Nearly 900 million devices running Android 1.6 or later at risk
The Black Hat USA 2013 security conference does not get underway until July 27, 2013, but there is already plenty to look forward to, with the folks at Bluebox Security dropping a bombshell by claiming to have unearthed a yawning hole in Android’s security fabric and promising to shed some technical light on the vulnerability during the upcoming conference.
If your junk mail folder seems smaller as of late, there's good reason for that. Computer security experts collaborated to take down Grum, the world's third largest botnet, which they say was serving up 18 percent of spam around the globe by way of 18 billion spam messages every 24 hours. A few more victories like that and it may become easier to buy fake Rolex the old fashioned by -- by seedy looking individuals wearing trench coats.
Psst, hey Windows PC user, come closer. Yes you, the one contemplating a switch to Mac OS X after spending some hands on time with iOS on your iPad or iWhatever. Want to know a dirty little secret? Macs get viruses too! No, really, they do. In fact, over half a million Mac OS X systems are now part of a botnet after becoming infected with the Flashback Trojan horse.
What better way to start the work week than with a delicious slice of irony pie? The hacktivist group known as Anonymous spent the past year harassing websites and web users alike with a series of high profile attacks. Authorities responded by arresting Anons around the world, but new information shows that police weren't the only ones spanking Anonymous. Symantec says that an enterprising bot herder modified a link to one of Anon's voluntary DDoS tools to point to a file infected with the Zeus Trojan instead.
How many times have you been told that when one door closes, another one opens? Probably a whole bunch, but what no one ever bothered to disclose is that this idiom isn't always an inspirational motivator to carry on with life and can sometimes apply to those with less scrupulous intentions. Case in point: a security firm warns that the Koobface worm is no longer spreading through social networks and is now slithering its way across BitTorrent sites.
The owners of the Rustock botnet used to run one of the biggest spam operations in the world, capable of sending out over 30 billion spam messages each and every day. They also violated some of Microsoft's trademarks in those emails. Microsoft obviously didn't like that. The company teamed up with federal prosecutors and gave Rustock a virtual butt-whupping that brought the network to its kness. Now, Microsoft wants info on the botnet's handlers, and they'll give you tons of money if you supply them with names.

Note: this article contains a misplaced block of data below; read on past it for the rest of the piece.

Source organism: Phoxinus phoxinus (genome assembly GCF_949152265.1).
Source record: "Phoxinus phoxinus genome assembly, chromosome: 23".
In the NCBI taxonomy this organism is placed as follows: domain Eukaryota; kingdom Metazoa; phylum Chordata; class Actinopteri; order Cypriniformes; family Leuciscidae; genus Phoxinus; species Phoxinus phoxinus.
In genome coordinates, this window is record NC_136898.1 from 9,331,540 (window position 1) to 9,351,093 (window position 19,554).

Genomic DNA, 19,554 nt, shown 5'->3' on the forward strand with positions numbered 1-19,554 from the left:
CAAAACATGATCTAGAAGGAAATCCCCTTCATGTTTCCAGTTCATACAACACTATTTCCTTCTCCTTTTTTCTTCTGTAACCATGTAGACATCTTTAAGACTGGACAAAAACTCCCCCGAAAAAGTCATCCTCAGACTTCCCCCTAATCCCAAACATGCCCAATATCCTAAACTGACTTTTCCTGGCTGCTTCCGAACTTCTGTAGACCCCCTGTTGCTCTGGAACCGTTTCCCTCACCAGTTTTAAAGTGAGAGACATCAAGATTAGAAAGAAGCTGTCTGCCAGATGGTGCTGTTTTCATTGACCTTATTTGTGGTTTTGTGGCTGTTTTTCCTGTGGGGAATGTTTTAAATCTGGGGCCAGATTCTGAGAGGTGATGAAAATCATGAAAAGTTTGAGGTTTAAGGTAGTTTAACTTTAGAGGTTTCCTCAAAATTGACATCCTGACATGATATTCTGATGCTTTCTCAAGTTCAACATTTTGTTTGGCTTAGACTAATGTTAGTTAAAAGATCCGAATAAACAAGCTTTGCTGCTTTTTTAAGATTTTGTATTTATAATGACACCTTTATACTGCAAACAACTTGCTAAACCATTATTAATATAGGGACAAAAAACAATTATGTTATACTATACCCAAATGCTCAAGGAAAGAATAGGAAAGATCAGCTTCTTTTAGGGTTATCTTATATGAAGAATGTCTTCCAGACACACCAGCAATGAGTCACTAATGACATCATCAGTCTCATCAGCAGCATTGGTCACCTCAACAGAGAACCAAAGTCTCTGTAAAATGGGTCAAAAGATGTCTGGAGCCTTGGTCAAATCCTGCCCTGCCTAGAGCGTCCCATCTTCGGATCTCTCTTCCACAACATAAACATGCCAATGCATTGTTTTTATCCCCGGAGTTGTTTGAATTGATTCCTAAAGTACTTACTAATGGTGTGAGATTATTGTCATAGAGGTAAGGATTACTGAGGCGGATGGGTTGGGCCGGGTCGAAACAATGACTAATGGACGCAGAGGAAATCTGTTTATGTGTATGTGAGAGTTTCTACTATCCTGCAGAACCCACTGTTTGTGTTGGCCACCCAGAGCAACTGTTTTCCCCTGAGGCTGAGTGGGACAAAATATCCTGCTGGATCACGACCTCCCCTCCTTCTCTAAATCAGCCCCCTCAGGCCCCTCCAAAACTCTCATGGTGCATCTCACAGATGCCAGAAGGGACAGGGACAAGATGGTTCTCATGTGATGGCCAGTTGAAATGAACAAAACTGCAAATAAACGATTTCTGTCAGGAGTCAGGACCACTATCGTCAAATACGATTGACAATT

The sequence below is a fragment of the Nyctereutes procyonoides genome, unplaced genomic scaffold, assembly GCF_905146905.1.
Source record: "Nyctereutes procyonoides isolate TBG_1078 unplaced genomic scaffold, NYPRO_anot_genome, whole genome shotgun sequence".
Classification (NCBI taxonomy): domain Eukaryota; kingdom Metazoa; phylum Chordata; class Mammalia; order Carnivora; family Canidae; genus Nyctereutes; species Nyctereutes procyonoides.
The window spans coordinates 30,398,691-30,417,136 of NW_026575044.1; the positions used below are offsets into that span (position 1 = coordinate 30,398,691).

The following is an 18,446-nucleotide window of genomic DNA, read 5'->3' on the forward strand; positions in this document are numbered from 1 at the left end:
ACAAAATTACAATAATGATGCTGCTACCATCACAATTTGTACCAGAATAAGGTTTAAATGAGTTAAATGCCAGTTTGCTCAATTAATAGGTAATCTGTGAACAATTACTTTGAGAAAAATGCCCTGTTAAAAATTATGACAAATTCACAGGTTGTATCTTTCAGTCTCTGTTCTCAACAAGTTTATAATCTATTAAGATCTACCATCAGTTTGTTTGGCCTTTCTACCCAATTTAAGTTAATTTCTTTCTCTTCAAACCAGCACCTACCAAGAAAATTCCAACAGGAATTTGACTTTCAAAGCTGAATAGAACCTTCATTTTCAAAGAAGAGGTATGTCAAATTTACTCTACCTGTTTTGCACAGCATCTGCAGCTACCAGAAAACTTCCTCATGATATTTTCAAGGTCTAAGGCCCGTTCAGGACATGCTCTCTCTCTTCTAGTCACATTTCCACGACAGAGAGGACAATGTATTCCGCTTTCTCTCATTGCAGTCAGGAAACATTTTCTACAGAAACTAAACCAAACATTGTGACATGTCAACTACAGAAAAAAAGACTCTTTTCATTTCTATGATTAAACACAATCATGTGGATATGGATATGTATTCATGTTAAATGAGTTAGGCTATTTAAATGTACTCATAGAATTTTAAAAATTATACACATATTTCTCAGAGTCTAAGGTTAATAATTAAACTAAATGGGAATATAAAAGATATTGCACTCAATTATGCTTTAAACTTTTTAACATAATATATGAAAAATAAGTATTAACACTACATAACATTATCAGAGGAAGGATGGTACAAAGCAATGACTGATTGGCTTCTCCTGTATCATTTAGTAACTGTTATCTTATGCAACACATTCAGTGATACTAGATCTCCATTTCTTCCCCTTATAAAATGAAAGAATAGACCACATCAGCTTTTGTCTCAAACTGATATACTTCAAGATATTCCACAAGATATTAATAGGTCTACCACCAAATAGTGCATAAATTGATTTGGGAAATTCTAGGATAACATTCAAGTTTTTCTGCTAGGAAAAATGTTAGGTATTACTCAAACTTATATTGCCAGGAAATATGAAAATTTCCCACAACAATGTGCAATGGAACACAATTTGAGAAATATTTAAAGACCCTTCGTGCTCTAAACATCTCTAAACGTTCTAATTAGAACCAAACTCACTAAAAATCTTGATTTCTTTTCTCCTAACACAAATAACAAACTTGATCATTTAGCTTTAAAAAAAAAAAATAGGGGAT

The security gurus over at Kaspersky crunched some numbers and determined that cybercriminals are spending big bucks promoting the TDSS botnet, TDL-4. In just the first three months of 2011, TDL-4 has helped infect more than 4.5 million computers around the world, requiring an investment of around a quarter of a million dollars from cybercriminals, Kaspersky says.
If you're the kind of person who authorizes ActiveX scripts willy-nilly or opens attachments emailed to you by strangers, the world is a much safer place now than it was two months ago. Don't get us wrong – if you're that kind of person, your computer is still going to end up overrun with malware, but at least it won't be made into a Coreflood zombie. The FBI's "Operation ADEONA" took the botnet on head first, and while botnet operators can be a hardheaded bunch, the FBI's head is apparently even harder.
Over the course of the next four weeks, the U.S. Department of Justice will put into effect an initiative to remotely uninstall the Coreflood botnet Trojan from infected Windows PCs. The way it will go down is the DOJ will identify owners of infected rigs and then submit an authorization form to the FBI. It's the latest step in an effort to stomp out the botnet that's managed to seize control of some 2 million PCs.
FBI investigators tried a new approach to taking down a zombie PC gang. For the first time ever, federal authorities in the U.S. seized control of the bad guys' servers, a move that required the U.S. Justice Department to seek permission from a judge in order to carry out the sting. After doing so, authorities were able to counter-attack by issuing their own commands, programming the malware to shutdown, and also log IP addresses of infected machines.